Seeds of Hope

By Lisa Murray, SkyGirl Productions

Lisa Murray wears many hats as a visual storyteller through SkyGirl Productions, her work with the Pleasants Valley Agriculture Association, and the role she took on in helping Sustainable Solano connect with farms hurt by the LNU Lightning Fire in 2020. She offers an update on those farms in this blog.

Courtesy of Lisa Murray

The weekend of Dec. 19 was just past the four month mark from the LNU Lightning Complex Fire that ripped through Vacaville’s rural area. Instead of looking at the destruction and blackened hills with a feeling of loss and overwhelming grief, the weekend offered the first glimmers of hope.

There were two events happening in Pleasants Valley that promised healing for all involved. The first, Sow Beautiful, a native wildflower & native bunchgrass reseeding project, headed up by Karen Lee Ford and Clay Ford of Pleasants Valley Honey Company (a.k.a. “Clay’s Bees”) and partners including the Pleasants Valley Agriculture Association (PVAA), Morningsun Herb Farm, and Solano RCD.

Karen reached out to landowners and then collected volunteers via the PVAA website. With an initial training session by Solano RCD, the volunteers were off and seeding. The plan is to reseed select areas to be a draw for pollinators come spring.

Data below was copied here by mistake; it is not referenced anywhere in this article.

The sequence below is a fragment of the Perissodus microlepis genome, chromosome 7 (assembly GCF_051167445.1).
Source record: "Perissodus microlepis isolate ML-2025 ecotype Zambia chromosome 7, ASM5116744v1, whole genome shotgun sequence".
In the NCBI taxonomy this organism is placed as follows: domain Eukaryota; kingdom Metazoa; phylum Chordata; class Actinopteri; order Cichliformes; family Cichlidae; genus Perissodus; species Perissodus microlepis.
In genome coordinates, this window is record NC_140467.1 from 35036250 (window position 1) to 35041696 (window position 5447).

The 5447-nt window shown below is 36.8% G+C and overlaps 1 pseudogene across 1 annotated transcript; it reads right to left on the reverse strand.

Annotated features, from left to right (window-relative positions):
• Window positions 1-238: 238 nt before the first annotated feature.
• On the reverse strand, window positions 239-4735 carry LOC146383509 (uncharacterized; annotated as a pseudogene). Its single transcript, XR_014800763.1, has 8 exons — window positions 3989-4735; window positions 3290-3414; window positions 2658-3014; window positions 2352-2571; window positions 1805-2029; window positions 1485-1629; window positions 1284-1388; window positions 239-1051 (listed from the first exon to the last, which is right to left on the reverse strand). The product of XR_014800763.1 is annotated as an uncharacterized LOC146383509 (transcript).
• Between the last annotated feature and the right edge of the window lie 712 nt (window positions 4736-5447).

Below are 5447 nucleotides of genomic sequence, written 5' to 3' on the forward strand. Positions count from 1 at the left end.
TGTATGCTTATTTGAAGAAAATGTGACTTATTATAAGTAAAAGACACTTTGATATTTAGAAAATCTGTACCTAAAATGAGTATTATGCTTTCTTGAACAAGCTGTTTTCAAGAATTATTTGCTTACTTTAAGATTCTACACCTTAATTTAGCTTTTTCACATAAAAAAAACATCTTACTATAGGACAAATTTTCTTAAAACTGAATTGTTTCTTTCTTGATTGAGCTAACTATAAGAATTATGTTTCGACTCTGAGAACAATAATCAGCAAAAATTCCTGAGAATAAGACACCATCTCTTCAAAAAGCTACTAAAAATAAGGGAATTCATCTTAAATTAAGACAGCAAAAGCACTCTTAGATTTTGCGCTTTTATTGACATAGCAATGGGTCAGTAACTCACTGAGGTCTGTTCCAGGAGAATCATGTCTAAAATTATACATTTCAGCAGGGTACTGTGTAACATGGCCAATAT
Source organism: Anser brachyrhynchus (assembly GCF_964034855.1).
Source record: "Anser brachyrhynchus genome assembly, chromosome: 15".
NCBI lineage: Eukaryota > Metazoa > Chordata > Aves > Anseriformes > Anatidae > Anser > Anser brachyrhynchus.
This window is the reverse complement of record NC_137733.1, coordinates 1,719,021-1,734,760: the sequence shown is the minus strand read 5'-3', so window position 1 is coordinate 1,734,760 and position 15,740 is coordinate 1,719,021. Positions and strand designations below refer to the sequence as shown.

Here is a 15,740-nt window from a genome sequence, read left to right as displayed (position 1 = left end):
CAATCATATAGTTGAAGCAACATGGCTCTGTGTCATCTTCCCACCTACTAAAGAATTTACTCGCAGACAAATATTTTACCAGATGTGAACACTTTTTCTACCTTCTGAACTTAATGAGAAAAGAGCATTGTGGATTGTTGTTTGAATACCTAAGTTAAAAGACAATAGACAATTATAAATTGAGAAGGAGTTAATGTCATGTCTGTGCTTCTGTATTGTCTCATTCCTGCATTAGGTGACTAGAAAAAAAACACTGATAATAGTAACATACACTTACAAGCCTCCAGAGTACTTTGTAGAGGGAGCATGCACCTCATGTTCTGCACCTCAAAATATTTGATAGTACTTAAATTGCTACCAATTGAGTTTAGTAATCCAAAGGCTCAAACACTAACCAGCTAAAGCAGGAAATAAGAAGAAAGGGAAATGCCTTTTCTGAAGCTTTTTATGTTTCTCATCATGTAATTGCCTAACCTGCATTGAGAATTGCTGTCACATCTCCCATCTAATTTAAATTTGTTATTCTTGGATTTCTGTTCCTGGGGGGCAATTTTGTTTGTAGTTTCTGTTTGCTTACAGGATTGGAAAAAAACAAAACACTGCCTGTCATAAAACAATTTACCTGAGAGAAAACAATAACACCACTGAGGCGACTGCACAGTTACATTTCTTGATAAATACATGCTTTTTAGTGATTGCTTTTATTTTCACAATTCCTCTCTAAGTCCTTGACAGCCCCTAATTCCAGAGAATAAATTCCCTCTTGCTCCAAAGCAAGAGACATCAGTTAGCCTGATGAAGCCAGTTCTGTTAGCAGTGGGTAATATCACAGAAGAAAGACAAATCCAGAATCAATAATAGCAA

Kristina Young paints at Girl on the Hill during the From Ashes to Springtime event. (courtesy of Lisa Murray)
Children play at Joyful Ranch during the Sow Beautiful reseeding event. (courtesy of Lisa Murray)

The second event was the first day of From Ashes to Springtime, an outdoor art event documenting the regeneration after the fire. Artists — painters, drawers, photographers — were invited onto private properties for the day to paint what they see now and then they will be invited back in the spring to paint what they see then. On April 17, there will be an art show/sale at Joyful Ranch to show off all of the amazing art that was created and the art will also be for sale. A portion of the sales will go to the landowners to help with their further recovery efforts.